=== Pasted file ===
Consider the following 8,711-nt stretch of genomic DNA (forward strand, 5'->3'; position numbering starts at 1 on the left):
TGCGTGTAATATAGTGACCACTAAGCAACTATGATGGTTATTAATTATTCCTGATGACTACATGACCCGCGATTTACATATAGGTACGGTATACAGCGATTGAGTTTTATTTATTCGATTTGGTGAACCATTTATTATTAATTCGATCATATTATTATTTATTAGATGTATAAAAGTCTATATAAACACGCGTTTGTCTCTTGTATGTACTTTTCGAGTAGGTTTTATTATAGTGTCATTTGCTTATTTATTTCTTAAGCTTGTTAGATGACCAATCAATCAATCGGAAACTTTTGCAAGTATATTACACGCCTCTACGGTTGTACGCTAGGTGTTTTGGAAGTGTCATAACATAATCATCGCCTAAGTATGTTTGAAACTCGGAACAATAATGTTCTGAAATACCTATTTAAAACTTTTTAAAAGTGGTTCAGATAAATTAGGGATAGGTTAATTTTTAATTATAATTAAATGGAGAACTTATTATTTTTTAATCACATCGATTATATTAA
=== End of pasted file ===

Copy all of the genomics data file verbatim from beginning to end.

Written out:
Consider the following 8,711-nt stretch of genomic DNA (forward strand, 5'->3'; position numbering starts at 1 on the left):
TGCGTGTAATATAGTGACCACTAAGCAACTATGATGGTTATTAATTATTCCTGATGACTACATGACCCGCGATTTACATATAGGTACGGTATACAGCGATTGAGTTTTATTTATTCGATTTGGTGAACCATTTATTATTAATTCGATCATATTATTATTTATTAGATGTATAAAAGTCTATATAAACACGCGTTTGTCTCTTGTATGTACTTTTCGAGTAGGTTTTATTATAGTGTCATTTGCTTATTTATTTCTTAAGCTTGTTAGATGACCAATCAATCAATCGGAAACTTTTGCAAGTATATTACACGCCTCTACGGTTGTACGCTAGGTGTTTTGGAAGTGTCATAACATAATCATCGCCTAAGTATGTTTGAAACTCGGAACAATAATGTTCTGAAATACCTATTTAAAACTTTTTAAAAGTGGTTCAGATAAATTAGGGATAGGTTAATTTTTAATTATAATTAAATGGAGAACTTATTATTTTTTAATCACATCGATTATATTAA